You can choose a traditional IP PBX or a premises-based IP PBX, which is a VoIP PBX system that is housed physically in the office and connects phones over your office’s local area network, often using the same web network as your office computers. Typically, setup is cheaper, but the quality of your calls depends on your internet speed.
“VoIP uses the internet to transmit the audio from the caller to the call recipient, which eliminates the need to create a physical network,” said Yaniv Masjedi, chief marketing officer at Nextiva. To learn more about Nextiva, read our Nextiva review.
To connect an on-premises PBX system to the PSTN, you need either a Primary Rate Interface (PRI) or Session Initiation Protocol (SIP) trunking service. A SIP trunking service provides additional benefits such as disaster recovery, call accounting and advanced call routing. [Read related article: What Is SIP Trunking? Do You Need It for Your Business?]
SIP trunking can be used to convert a legacy system to a cloud business phone system. To learn more, read more information about this in our cloud-based phone system guide.
An on-premises PBX requires a large capital expenditure on hardware and other equipment and continuous maintenance and updating costs. Expect to spend around $6,500 upfront on the hardware, phone, setup, and licensing fees, plus monthly service costs.
IP PBX systems are a more budget-friendly option because they cut down on your equipment costs. They provide high-definition audio, call queuing and business-hour rules, and they can integrate with other applications like top CRM software.
A digital PBX is usually referred to as a “VoIP phone system.” It uses the internet to connect users and callers, and offers helpful features like call queuing and quality audio at a low price.
What is a cloud PBX?
A cloud PBX system, also known as hosted or virtual PBX, is an IP-based telephone system provided by and accessed completely through the internet. A hosted system provides all PBX features, applications, and services, and it maintains software in the cloud rather than on a server.
A cloud PBX is a phone system that is supported by the internet; its software isn’t stored on a server inside your office, but in the cloud. It offers a number of valuable tools and features, including automated attendants, video conferencing and softphones.
Benefits of a hosted PBX system
These are some of the benefits of a hosted PBX system.
- Unified billing: With cloud PBX, your phone system, applications, features, and phone service are all billed together, with automatic maintenance and software updates.
- Geographic flexibility: Cloud PBX systems are significantly more flexible than traditional phone systems, offering advanced disaster recovery – i.e., more flexibility and resilience than a traditional phone system in the event of a disaster, like a network failure or a hurricane – and geographic flexibility that allows employees to make calls from anywhere, anytime. This allows for easy remote work for anyone in your company.
- Budget friendliness: Cloud-hosted PBX systems also tend to be more budget-friendly than on-premises PBX systems because, like digital PBX systems, they do not require equipment or ongoing updates and maintenance. Expect to spend around $2,000 in a one-time phone cost for a cloud PBX system.
- Scalability: Cloud PBX systems are easily scalable and generally support an unlimited number of users. Adding users is instantaneous. Setup and maintenance are typically fast and require no downtime.
- Customization: Cloud PBX systems enable you to add and subtract features as you please. In some cases, if you have an API, you can also customize cloud PBX systems to better integrate with your other platforms.
- Quick implementation: Since you don’t need to set up an onsite phone network, you can implement your hosted PBX system in minutes. Onsite systems, on the other hand, may take weeks to get right.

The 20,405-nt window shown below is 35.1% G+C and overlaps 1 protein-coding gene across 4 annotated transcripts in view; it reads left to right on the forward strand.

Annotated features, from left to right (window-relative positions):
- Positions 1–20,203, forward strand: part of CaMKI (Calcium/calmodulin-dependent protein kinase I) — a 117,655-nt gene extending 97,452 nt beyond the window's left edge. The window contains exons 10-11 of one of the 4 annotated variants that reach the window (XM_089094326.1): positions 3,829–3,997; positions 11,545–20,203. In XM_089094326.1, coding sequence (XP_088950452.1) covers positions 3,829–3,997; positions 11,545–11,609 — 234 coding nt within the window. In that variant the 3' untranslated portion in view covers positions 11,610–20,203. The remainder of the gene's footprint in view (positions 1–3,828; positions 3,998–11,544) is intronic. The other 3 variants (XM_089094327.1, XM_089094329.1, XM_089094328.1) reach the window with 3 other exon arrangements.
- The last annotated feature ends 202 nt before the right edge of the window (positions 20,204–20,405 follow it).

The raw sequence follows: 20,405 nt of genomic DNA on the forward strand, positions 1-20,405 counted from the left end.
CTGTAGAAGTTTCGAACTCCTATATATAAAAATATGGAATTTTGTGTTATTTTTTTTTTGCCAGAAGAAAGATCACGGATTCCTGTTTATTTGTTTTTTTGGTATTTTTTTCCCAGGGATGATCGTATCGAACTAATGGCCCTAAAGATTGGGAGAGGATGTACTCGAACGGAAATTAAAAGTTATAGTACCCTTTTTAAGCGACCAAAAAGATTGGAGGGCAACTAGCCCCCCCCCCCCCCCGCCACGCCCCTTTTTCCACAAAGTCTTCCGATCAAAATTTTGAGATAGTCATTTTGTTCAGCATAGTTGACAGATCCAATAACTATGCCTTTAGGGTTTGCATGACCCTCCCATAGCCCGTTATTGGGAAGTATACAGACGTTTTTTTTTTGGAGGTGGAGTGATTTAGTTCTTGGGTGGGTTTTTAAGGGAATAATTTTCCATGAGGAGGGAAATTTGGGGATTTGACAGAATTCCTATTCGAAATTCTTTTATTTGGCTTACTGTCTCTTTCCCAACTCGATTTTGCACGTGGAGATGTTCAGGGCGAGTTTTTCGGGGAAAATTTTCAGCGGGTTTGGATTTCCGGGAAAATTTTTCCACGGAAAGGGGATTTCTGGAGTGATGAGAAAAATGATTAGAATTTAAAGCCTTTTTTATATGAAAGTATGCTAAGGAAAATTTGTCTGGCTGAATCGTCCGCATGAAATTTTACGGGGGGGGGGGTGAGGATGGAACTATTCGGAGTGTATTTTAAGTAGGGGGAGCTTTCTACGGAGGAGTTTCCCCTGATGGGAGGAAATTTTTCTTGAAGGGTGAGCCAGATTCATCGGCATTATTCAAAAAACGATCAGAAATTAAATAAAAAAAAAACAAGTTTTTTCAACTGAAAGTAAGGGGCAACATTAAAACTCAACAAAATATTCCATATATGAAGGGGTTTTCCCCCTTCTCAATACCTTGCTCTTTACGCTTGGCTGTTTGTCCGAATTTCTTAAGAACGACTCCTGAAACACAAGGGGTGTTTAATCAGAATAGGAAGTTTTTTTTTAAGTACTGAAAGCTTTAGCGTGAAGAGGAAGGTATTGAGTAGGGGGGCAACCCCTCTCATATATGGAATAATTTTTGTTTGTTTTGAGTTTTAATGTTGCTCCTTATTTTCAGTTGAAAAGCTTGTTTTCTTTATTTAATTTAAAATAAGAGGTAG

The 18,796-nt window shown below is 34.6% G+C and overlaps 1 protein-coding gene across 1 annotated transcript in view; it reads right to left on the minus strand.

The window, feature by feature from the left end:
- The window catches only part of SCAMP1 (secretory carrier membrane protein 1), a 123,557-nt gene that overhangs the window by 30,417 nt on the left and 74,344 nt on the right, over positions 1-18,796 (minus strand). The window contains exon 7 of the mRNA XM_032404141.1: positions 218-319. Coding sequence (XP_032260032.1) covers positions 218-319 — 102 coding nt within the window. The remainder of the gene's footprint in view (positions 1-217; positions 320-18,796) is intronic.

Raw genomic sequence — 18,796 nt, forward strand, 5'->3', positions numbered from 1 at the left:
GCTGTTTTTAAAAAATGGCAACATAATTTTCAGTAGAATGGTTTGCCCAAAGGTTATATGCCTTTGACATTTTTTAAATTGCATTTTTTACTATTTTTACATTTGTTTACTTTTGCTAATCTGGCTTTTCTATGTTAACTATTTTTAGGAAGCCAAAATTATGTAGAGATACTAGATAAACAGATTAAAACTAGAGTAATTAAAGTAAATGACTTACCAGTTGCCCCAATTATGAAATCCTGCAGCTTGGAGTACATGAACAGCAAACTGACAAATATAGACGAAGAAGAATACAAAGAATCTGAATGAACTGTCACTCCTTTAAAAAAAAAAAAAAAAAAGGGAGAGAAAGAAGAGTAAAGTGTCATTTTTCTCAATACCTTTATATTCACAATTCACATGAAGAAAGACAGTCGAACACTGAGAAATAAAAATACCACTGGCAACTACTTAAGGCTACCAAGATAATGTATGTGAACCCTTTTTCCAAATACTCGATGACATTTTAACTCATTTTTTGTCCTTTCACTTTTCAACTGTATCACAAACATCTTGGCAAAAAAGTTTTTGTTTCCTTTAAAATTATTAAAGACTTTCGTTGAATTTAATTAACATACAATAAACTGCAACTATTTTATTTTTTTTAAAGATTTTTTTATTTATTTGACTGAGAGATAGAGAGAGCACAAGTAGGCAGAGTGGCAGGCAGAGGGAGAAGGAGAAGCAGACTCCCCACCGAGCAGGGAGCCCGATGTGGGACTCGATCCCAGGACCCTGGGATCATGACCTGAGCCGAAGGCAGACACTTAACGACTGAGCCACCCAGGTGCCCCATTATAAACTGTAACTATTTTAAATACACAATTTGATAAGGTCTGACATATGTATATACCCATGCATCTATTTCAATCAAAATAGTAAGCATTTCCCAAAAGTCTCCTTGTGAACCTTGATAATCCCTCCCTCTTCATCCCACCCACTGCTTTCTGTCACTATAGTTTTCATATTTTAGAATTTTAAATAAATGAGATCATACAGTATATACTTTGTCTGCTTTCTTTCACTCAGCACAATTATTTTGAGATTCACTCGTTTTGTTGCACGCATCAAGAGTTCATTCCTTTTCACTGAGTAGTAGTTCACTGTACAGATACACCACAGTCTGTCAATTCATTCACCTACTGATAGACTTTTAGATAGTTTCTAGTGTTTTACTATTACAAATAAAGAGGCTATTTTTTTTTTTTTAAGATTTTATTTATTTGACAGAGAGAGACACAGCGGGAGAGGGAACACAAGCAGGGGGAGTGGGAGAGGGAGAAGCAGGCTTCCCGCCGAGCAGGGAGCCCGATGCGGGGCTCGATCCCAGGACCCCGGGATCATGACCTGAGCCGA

- Low-cost support: As with most cloud-based services, hosted PBX systems come with expert teams you can reach whenever you have issues. If you were to install an onsite system, you’d have to call in experts every time you experience technical issues. That’s a lot of time spent waiting for a service that needs to be always available.
Cons of a hosted PBX system
Hosted PBX systems do have some drawbacks.
- Equipment needs: Hosted PBX systems require some equipment to get up and running if you do not already own the necessary components. For example, you will need to purchase IP phones, which generally require an Ethernet port and a large router.
- Internet connection needs: Because hosted PBX systems are web-based, you must have a strong internet connection for communication to run smoothly. If your internet service provider is unreliable, you will likely have a frustrating experience. Make sure your ISP is strong and reliable and can support your communication needs before committing to a PBX.
- Security concerns: Because it’s hosted on the internet, your PBX system could be more susceptible to security breaches than a server-based system. Take the time to ask hosted PBX providers about their security measures and how they protect the system. Make sure they have both physical and network security, SIP endpoint security, toll fraud monitoring and detection, and a dedicated monitoring system that alerts you to any suspicious activity.
If you have a hosted PBX system, make sure your internet connection is stable so communication is crisp and clear. Cloud-hosted systems are also vulnerable to security breaches if the right precautions aren’t in place.
What questions should you ask before purchasing a hosted PBX system?
Hosted PBX systems are the latest entrant in the telephony market and boast appealing features for small businesses. However, a cloud PBX may not be right for you.
Questions to ask yourself before committing to hosted PBX
- What equipment do I already have (e.g., phones, servers, Ethernet ports, or cords)?
- What equipment will I need to purchase?
- How much do I currently pay for my telephone services?
- Can I save money by switching to hosted PBX? How much?
- How strong is my ISP? Can it support a hosted PBX system?
- What features do I need? What features do I not need?
Questions to ask the provider
- What kind of support do you offer (e.g., 24/7, web chat or phone, setup support)?
- Can I keep my current phone number?
- What are the startup costs?
- Are there any additional monthly costs?
- If I have legacy telephone equipment, can that be integrated? How?
Max Freedman contributed to the writing and research in this article. Source interviews were conducted for a previous version of this article.